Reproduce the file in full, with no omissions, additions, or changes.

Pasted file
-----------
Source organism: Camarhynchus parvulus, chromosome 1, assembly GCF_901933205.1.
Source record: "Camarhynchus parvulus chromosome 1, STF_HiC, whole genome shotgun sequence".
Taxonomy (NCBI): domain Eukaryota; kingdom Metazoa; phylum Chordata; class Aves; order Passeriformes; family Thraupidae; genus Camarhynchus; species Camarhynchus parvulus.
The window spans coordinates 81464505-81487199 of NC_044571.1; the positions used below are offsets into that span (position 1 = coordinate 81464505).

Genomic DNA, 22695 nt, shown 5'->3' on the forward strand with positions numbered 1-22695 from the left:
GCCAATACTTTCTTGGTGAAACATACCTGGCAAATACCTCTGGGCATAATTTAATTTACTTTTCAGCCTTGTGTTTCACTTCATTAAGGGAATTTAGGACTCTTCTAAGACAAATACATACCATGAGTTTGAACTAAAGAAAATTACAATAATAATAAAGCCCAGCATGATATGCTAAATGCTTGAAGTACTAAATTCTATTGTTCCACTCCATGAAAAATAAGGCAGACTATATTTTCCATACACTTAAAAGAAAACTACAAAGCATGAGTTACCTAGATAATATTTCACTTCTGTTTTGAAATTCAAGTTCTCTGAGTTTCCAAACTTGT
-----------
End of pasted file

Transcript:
Source organism: Camarhynchus parvulus, chromosome 1, assembly GCF_901933205.1.
Source record: "Camarhynchus parvulus chromosome 1, STF_HiC, whole genome shotgun sequence".
Taxonomy (NCBI): domain Eukaryota; kingdom Metazoa; phylum Chordata; class Aves; order Passeriformes; family Thraupidae; genus Camarhynchus; species Camarhynchus parvulus.
The window spans coordinates 81464505-81487199 of NC_044571.1; the positions used below are offsets into that span (position 1 = coordinate 81464505).

Genomic DNA, 22695 nt, shown 5'->3' on the forward strand with positions numbered 1-22695 from the left:
GCCAATACTTTCTTGGTGAAACATACCTGGCAAATACCTCTGGGCATAATTTAATTTACTTTTCAGCCTTGTGTTTCACTTCATTAAGGGAATTTAGGACTCTTCTAAGACAAATACATACCATGAGTTTGAACTAAAGAAAATTACAATAATAATAAAGCCCAGCATGATATGCTAAATGCTTGAAGTACTAAATTCTATTGTTCCACTCCATGAAAAATAAGGCAGACTATATTTTCCATACACTTAAAAGAAAACTACAAAGCATGAGTTACCTAGATAATATTTCACTTCTGTTTTGAAATTCAAGTTCTCTGAGTTTCCAAACTTGT